was designed to accommodate the Elephants displaced by the construction of the Udawalawe reservoir on the Walawe river. This sanctuary covers 30,821 hectares and was established in 1972. The game park draws foreign & local tourists throughout the year because of the possibility of seeing Wild Elephants at close range. The surrounding habitat consists of grasslands, forests & marshes. This is an important habitat for the Sri Lankan Elephant, and is relatively easy for visitors to see them in the open grasslands. The keen photographer may sometimes need a wide angle lens in addition to their zooms to take in the whole picture.

The wild elephants are attracted to the Udawalawe reservoir & it is certainly a worthwhile sight to note a herd bathing in the waters. The Sri Lankan Leopard & the Fishing cat are also present in the sanctuary but are seldom spotted. Sambur, Spotted Deer & Wild boar roam throughout this jungle but the Sloth Bear is rare. Tufted Grey Langur, Water Buffalow, Golden Jackal, Mongoose, Civet Cats are residents but in lesser numbers than found at Yala & Wilpattu. Mugger Crocodiles, Water Monitors, Bengal Monitors & 30 species of snake are found in this park.

Water birds & endemics described in detail above are also residents of the jungle. White Bellied sea eagle, Crested Serpent Eagle, Grey headed Fish eagle, Changeable Hawk eagle are among the birds of prey.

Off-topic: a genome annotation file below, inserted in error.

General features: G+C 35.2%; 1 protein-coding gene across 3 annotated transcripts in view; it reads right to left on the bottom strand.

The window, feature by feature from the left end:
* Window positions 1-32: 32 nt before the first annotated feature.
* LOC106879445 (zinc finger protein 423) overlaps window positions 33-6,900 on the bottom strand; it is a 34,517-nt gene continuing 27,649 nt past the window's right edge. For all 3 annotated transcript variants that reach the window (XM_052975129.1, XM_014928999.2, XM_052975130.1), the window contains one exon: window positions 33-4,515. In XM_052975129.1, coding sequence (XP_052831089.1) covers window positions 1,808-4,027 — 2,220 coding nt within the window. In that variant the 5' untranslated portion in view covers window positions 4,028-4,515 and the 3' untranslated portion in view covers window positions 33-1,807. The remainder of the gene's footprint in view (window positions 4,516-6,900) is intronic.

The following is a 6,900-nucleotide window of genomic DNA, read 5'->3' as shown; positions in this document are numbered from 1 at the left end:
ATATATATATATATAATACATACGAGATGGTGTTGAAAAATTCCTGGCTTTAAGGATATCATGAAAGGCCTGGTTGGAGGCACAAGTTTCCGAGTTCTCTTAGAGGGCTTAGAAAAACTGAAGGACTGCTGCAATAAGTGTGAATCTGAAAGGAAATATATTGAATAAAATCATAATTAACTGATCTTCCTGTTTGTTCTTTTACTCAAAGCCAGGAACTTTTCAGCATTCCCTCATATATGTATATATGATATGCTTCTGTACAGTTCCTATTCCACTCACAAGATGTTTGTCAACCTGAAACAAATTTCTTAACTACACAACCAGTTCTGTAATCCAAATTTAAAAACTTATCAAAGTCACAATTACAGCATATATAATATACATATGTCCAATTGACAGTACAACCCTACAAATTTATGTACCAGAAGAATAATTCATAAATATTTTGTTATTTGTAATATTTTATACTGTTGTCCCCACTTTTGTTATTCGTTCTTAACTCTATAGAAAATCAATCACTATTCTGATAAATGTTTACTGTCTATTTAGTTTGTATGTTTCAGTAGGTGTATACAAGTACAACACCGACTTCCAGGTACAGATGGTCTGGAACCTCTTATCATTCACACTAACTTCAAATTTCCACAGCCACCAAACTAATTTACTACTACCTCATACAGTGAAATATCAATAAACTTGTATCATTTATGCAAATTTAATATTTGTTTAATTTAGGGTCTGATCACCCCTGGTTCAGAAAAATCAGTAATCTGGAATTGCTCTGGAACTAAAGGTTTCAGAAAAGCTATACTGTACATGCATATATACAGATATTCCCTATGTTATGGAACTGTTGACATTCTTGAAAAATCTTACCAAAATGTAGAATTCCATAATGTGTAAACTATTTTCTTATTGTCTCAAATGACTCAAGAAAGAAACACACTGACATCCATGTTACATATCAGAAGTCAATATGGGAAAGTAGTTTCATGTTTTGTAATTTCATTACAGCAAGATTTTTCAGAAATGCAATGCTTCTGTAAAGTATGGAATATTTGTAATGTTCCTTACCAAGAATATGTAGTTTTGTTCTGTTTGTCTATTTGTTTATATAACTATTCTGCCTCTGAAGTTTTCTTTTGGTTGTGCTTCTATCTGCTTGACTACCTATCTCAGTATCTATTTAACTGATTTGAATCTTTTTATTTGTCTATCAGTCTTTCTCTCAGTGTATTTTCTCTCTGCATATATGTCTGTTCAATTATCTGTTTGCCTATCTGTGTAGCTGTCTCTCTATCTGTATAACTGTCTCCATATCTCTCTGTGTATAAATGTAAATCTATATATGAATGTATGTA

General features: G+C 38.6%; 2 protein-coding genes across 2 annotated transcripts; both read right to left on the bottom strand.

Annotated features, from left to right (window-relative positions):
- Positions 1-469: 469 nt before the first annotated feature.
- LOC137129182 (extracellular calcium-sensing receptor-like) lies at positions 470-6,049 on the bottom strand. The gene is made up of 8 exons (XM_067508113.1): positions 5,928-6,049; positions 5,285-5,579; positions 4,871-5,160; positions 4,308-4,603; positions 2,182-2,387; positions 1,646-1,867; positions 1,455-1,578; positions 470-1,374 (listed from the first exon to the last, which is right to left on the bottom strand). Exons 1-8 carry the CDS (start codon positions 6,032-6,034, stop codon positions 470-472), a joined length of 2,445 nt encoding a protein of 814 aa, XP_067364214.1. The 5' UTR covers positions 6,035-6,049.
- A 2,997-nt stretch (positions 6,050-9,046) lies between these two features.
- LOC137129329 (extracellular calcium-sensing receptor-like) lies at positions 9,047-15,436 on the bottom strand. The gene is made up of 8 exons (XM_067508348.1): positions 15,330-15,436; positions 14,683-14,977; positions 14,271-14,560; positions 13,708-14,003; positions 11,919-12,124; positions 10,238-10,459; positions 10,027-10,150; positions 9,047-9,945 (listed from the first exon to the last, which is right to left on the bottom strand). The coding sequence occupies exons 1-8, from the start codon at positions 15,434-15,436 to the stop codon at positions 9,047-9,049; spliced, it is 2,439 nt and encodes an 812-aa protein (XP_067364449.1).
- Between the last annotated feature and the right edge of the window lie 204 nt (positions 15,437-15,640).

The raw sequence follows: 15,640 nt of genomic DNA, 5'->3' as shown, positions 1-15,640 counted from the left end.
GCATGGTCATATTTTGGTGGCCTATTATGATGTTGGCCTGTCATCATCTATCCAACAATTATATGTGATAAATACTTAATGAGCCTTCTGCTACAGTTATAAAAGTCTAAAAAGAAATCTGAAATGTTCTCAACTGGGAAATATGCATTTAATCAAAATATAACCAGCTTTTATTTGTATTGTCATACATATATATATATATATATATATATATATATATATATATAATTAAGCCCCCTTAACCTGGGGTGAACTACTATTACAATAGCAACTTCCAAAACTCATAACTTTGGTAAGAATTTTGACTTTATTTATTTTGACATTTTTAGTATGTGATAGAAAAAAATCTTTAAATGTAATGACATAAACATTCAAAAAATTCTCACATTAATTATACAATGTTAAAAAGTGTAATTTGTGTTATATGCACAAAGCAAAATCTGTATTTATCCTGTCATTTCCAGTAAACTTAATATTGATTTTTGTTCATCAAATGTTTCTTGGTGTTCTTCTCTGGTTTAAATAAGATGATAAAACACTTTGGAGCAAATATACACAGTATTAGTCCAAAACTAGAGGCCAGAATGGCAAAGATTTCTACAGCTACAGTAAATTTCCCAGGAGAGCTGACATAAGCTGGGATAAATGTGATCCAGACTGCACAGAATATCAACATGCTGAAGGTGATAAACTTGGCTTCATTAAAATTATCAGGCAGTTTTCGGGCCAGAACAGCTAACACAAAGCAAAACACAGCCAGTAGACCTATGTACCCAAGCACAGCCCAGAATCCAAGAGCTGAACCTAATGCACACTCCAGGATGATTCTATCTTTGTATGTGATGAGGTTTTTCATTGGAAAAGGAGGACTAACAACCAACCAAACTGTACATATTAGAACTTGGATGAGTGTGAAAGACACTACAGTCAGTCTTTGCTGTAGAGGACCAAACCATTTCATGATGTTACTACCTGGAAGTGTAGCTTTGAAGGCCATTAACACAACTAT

Minneriya National Park …

is situated in the North Central Province 20 kms from Polonnaruwa. Its interiors are forested with Bamboo, Patanas & Talawas. Once you travel past the bush you arrive at the beautiful Minneriya Tank. This was built in the 3rd Century AD by King Mahasen.

Each day approaching sun down, this body of water attracts a huge herd of Elephants looking to quench their thirst and cool themselves in the serene waters. The visitors should travel into the jungle in their personal or hired four wheel drives (Jeeps are available for hire at the entrance to the park). The ideal time to start the safari will be around 3.00pm in order to be at the Minneriya Tank around 4.00pm when the large herds of Elephant arrive at the waters. It is said, that during the dry weather, the herd is made up of around 200 to 300 elephants. During a recent trip I have counted around 90 to 100 elephants (These are wild elephants unlike the tame elephants at Pinnawela , which is an Elephant Orphanage). Visitors are cautioned to be quiet so as not to disturb the herd. There have been instances where disturbed animals under provocation by unruly visitors, have attacked them.

It is one of the most beautiful sights of nature one can witness, when the elephants approach the water with their young nestled between the adult animals. The baby elephants frolic in the water for hours under the ever watchful eyes of its parents. Around 6.00pm the entire herd heads back into the jungle for the night.

With the arrival of nightfall, another chapter in the jungle book is concluded.

Our Island In The Sun” with mixed blessings.. after all, is truly blessed with nature….!